We’re looking for park wardens!

Ontario Parks currently manages more than 340 parks. In doing so, we protect over 8.2 million ha of land, lakes and rivers, while providing habitat for over 140 different species at risk.

At the same time, we provide recreational opportunities by operating more than 20,000 car campsites, 170 roofed accommodations, and 8,000 backcountry campsites.

How do we do this?

The success of our organization is a direct result of our amazing staff’s hard work. Park wardens are an integral part of our operations, and play a significant role in helping us achieve our goals.

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5 lessons from Ontario’s wildlife to reduce stress

Today’s blog was written by Ontario Parks Social Media Assistant Sonia Dharni.

April is here and it’s National Stress Awareness Month.

With constant notifications and never-ending tasks, it’s easy to forget the simple joys and timeless wisdom that nature offers.

Digital alerts fill our ears, while the cheerful song of the birds and the soothing sound of a breeze through the trees become an afterthought.

We could learn a lesson or two from nature – especially from wildlife. By observing and understanding how animals navigate challenges, we can discover strategies for managing stress in our own lives.

Here are five lessons from Ontario’s wildlife that can help reduce stress:

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Holes in the shield: the Algonquin Rock Worm

Roger LaFontaine originally came to Algonquin Provincial Park looking for creepy creatures like leeches, snails, crayfish and rotifers in the early 2000s.

During that first season in the park, he became fascinated by the huge and strange marks seen all over Algonquin’s Highway 60 corridor left by a prehistoric worm. Since then, he’s devoted at least a day per year to documenting and studying some of Algonquin’s forgotten creatures.

Many visitors to Algonquin are in awe of the rocky shorelines and exposed rock outcrops throughout the park.

What only keen-eyed visitors may pick up on are the telltale marks left behind by a fantastic creature that sadly isn’t around anymore.

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Listen to nature: what do you hear?

Today’s blog post comes from Corina Brdar, an ecologist who is also actively involved in the nature journaling and mindfulness community.

Our last nature mindfulness moment led you through a simple 10-minute  exercise in paying attention by looking, listening, and feeling. This month, we invite you to dive a little deeper by listening to the sounds of spring.

You can try this basic mindfulness exercise next time you’re alone outdoors in a place where you feel comfortable.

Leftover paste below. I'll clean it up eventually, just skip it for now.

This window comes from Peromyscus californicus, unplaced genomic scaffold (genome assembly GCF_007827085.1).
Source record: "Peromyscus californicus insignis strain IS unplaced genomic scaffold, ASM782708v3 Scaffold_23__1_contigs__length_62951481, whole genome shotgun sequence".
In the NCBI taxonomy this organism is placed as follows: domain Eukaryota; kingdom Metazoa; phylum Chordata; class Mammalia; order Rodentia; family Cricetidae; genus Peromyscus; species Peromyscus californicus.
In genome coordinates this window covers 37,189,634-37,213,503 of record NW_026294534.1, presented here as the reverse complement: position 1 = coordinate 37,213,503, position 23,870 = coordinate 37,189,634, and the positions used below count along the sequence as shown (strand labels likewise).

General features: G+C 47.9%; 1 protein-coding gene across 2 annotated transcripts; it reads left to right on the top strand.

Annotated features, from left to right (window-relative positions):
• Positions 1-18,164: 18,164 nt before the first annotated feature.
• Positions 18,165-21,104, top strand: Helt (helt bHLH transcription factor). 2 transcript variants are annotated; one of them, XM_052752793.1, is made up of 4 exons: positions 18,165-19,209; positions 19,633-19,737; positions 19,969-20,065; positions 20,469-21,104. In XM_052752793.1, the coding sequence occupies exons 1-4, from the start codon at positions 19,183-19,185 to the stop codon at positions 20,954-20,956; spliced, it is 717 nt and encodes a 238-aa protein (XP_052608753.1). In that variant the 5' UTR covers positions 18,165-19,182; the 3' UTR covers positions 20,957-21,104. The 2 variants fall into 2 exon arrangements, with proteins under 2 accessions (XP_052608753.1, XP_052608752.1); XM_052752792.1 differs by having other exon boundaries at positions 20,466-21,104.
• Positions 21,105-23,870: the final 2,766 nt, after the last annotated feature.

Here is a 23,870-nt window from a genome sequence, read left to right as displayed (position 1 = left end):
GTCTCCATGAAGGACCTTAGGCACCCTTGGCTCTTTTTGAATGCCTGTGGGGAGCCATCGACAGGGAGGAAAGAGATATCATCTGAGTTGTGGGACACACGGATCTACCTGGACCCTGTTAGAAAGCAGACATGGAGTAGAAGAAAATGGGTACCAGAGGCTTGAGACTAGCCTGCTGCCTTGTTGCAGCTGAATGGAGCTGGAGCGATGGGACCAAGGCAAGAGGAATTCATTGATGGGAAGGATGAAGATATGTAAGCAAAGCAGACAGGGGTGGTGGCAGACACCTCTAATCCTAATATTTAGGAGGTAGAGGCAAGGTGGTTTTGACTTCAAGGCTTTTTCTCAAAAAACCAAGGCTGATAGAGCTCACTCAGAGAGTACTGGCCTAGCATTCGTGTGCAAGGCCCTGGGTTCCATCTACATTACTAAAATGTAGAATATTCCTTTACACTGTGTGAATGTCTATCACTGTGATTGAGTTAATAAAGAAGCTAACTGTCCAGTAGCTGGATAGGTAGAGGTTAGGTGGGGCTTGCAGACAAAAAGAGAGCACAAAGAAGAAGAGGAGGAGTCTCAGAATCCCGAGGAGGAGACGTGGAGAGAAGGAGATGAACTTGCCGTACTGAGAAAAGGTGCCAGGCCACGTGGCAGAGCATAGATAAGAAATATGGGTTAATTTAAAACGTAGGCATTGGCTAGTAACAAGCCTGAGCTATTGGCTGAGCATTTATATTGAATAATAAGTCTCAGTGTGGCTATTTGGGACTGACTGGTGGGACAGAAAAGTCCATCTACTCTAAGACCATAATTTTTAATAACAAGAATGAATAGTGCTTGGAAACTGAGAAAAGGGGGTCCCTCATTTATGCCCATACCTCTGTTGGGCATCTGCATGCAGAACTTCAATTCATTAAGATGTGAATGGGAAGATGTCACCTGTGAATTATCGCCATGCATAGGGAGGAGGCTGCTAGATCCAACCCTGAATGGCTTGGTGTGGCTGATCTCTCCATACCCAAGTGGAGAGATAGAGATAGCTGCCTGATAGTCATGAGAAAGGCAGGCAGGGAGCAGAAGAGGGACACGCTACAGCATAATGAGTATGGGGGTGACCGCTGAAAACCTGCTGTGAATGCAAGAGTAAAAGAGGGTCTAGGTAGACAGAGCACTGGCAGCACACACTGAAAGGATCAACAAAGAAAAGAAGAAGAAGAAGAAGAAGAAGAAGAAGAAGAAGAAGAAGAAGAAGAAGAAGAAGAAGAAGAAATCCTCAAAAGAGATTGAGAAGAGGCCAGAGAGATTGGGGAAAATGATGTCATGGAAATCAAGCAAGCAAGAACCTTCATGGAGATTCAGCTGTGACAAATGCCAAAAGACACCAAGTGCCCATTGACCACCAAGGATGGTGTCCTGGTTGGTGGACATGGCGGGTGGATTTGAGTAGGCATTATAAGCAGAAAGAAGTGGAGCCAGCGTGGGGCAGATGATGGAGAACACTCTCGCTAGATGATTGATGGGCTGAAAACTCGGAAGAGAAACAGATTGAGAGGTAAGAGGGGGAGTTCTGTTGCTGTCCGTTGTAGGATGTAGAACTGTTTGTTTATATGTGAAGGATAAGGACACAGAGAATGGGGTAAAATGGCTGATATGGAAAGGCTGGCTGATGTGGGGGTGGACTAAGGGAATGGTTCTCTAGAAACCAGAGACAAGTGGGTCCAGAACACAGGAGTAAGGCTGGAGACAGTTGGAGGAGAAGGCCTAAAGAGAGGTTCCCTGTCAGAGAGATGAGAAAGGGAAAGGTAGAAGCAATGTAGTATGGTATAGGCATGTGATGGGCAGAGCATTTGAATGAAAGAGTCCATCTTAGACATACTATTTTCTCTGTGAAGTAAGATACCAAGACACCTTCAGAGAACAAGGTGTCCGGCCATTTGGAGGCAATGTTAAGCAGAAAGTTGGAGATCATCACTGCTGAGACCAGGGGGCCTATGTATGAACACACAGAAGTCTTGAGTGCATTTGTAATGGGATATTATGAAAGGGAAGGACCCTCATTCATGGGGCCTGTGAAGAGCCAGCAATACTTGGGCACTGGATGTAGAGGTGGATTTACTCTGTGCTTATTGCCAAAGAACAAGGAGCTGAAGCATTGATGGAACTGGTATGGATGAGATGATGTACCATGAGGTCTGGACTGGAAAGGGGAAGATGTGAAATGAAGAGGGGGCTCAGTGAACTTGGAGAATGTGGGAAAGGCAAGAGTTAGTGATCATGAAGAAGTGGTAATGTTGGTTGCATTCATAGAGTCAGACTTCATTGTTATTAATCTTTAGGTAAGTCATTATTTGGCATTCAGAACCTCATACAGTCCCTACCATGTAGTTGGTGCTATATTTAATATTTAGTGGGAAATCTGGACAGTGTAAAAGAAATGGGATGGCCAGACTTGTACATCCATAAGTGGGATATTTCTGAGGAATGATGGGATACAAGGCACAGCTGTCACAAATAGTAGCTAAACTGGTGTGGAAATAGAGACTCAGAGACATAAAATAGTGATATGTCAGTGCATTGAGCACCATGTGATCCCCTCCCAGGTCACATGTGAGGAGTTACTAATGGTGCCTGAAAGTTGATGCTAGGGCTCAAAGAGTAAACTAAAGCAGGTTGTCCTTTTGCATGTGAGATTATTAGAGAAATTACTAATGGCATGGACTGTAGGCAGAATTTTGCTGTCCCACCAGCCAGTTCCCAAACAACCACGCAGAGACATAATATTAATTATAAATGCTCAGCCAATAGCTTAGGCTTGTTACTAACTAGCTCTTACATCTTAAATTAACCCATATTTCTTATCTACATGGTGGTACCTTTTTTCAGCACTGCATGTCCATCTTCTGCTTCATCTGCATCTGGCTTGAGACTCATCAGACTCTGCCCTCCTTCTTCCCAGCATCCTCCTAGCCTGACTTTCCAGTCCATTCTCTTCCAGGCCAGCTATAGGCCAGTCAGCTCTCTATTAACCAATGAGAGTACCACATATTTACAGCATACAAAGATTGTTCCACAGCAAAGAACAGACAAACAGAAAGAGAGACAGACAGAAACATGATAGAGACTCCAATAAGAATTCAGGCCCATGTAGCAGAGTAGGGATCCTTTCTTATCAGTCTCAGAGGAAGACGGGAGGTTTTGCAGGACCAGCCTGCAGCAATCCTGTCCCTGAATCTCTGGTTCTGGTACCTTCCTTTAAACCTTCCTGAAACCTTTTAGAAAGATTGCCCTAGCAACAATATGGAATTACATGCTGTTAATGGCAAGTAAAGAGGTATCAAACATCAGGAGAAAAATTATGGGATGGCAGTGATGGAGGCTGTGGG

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Waldeinsamkeit: solitude in the forest

Picture this: you’re alone, deep into a forested trail. Your only companions are the birds fluttering from branch to branch around you. As you walk, you follow a corridor made of pillars of ancient trees, and smell the earthy aroma of moss and damp leaves.

How do you feel? It’s hard to describe, but the words which immediately come to mind are calm, peaceful, and contemplative. You feel a deep-rooted connection to the world around you, and you are reminded of the importance of our natural environment.

There’s a word for that feeling: waldeinsamkeit.

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Where the best summer of my life has led me

Today’s blog comes from Laurel Finney. Laurel is the Discovery program project coordinator within the Ontario Parks Operations & Development section, providing direction and support for Discovery Program staff across the province. Previously Laurel worked at White Lake, Esker Lakes, Six Mile Lake, and Wasaga Beach provincial parks.

When I was 17, I applied to and was accepted into the Ontario Junior Ranger program.

Its tagline was “best summer of my life” – and that still rings true for me.

My parents drove me to Washago and from there, I traveled on my own, by train, to Gogama, where I had the best summer of my life and made some of my truest friends.

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Butterflies: a not-so-well-known sign of spring

Today’s post comes to us from the Discovery staff at Charleston Lake Provincial Park.

Spring is coming!

Some telltale signs of spring include the return of birds that left for the winter, spring wildflowers opening their colourful blooms, and new tree leaves unfurling from buds.

But before that, there’s often an earlier sign of spring: butterflies.

That’s right, butterflies! A sign of spring in Charleston Lake is the sight of some early winged beauties flitting about.

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10 signs of spring at Ontario Parks

Spring has sprung at Ontario Parks!

The sun is out, the birds are chirping, and the days of snow and sleet are (hopefully!) behind us. As the snow melts, enjoy the sensory delights of spring in our provincial parks as we see and hear signs of warm weather to come.

You know it’s spring in Ontario Parks when…

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